Recommended books about human cloning (nonfiction)

Who’s Afraid of Human Cloning? by Gregory E. Pence

The beginning of this book is superb and it only gets better from there.  Gregory Pence, a professor of philosophy and bioethics at the University of Alabama in Birmingham, is unabashedly in favor of human cloning.  Pence talks about attending the first major conference on human cloning where the pro-cloning position was not defended in any way.  He chastises bioethicists for their condemnation of cloning and their failure to examine both sides of the issue before forming opinions.  This is the best book on the bioethics of human cloning as Pence puts all the others to shame. 
More information on Who’s Afraid of Human Cloning by Gregory Pence.

Remaking Eden: Cloning and Beyond in a Brave New World by Lee M. Silver

Lee Silver is a professor at Princeton University.  He is always being quoted in the press about human cloning.  Silver says that human cloning will happen, it’s only a matter of time.  This nonfiction book starts out with some astonishing futuristic scenarios in chapter one.  Then things got a little bit boring for me in chapters two and three where Silver tries to define life and gets into the abortion debate, but then the book picks up and really excels when it gets back to cloning and reproduction.  One of the interesting things he points out is the older women at risk for trisomy 21 (downs syndrome) could avoid that risk with a clone baby.  Lee Silver sees a future in which we clone humans and we genetically engineer them.  He shares a lot about the technology that is going to make it all happen.  Silver really knows the material.  He appeared on the McLaughlin Group on 8/28/98 and represented himself very well as the show discussed the future of biotechnology.  On the back cover, David Baltimore, a nobel prize winner, says “Remaking Eden is the most important book about modern biology that I have seen recently…”  A paperback version with a slightly different title,Remaking Eden: How Genetic Engineering and Cloning Will Transform the American Familyhas recently come out. More on the paperback – Lee Silver’s hardback book

Clone: The Road to Dolly and the Path Beyond by Gina Kolata

 A great book by Gina Kolata, the New York Times reporter who first broke the cloning story in the United States.  This book goes over the history of cloning and reviews the science that led to cloning.  Kolata has talked to the key players and we get to know them personally as we read their fascinating stories.  An addional plus is that she exposes some of the questionable motivations behind the ethics movement in America.  I thought the first chapter was slow, but from there the book took off and did not disappoint.  A back cover blurb by professor Elaine Showalter of Princeton says “Gina Kolata’s Clone is a gripping account of the unlikely adventurers who produced a stunning scientific breakthrough, and a provocative analysis of its ethical implications.” I found the attempts to whip up ethical controvery weak, but Kolata’s tales of the science behind cloning are magnificent. Gina Kolata’s Clone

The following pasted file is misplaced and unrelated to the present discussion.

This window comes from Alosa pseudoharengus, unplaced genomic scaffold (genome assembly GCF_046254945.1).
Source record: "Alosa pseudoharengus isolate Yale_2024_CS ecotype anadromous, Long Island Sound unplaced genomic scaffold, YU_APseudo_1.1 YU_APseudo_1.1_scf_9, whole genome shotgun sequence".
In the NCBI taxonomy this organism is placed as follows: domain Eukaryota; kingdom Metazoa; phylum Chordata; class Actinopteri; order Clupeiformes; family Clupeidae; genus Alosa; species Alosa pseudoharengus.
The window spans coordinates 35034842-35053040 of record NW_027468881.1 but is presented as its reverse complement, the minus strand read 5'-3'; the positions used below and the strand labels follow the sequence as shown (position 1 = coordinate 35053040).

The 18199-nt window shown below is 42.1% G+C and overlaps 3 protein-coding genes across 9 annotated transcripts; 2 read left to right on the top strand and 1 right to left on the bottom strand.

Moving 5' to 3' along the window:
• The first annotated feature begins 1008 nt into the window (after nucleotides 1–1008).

The Clone Age: Adventures in the New World of Reproductive Technology Age by Lori B. Andrews

 First the good things about this book.  It’s well written and an easy read.  In fact, at the end of the book Lori Andrews suggests that it’s her memoir.  She was one of the first lawyers to get involved in reproductive law and Andrews is at her best when she goes over the interesting legal cases she has handled in which she fought for reproductive rights.  It’s great when she brings up interesting legal dilemmas that have come about because of new reproductive technologies.  She’s also right on target when she is a patient advocate who says that men and women need total access to medical information about new reproductive technologies.  What’s not so good about the book is that despite the title it actually has little to do with cloning.  It’s mostly a book about infertility and reproductive technology with only a brief mention of cloning in the prologue and two brief chapters about cloning at the very end.  She’s often posing questions about how people would feel but seldom presents any sort of answer.  By the end of the book she comes across as a person like one who claims all her life not to be prejudiced but then when her son wants to marry a minority suddenly changes their view.  In other words she is not consistent.  She is for reproductive freedom in the beginning of her career and then shamelessly comes out against human cloning–an inconsistency that is hard to forgive.  It almost seems that since the entire world came out as anticloning after Dolly she became a political prostitute and wrote for the presidential commission (National Bioethics Advisory Commission) exactly what President Clinton wanted to hear.  Some of her ideas about regulation seem like the Orwellian nightware or Brave New World nightmare that we all want to avoid.  So balancing the positives and negatives, it’s a fascinating book, an enjoyable read, worth buying, but would be a much better book if she had stayed the course in favor of fighting for reproductive rights.

The Conquest of Death by Alvin Silverstein

This is a book that contains many themes related to immortality according to one of our Web site’s fans.

From Cell to Clone: The Story of Genetic Engineering by Margery and Howard Facklam

This book was recommended by one of our Web site’s fans.  This book is a lot about genetics, but has a chapter on human cloning.

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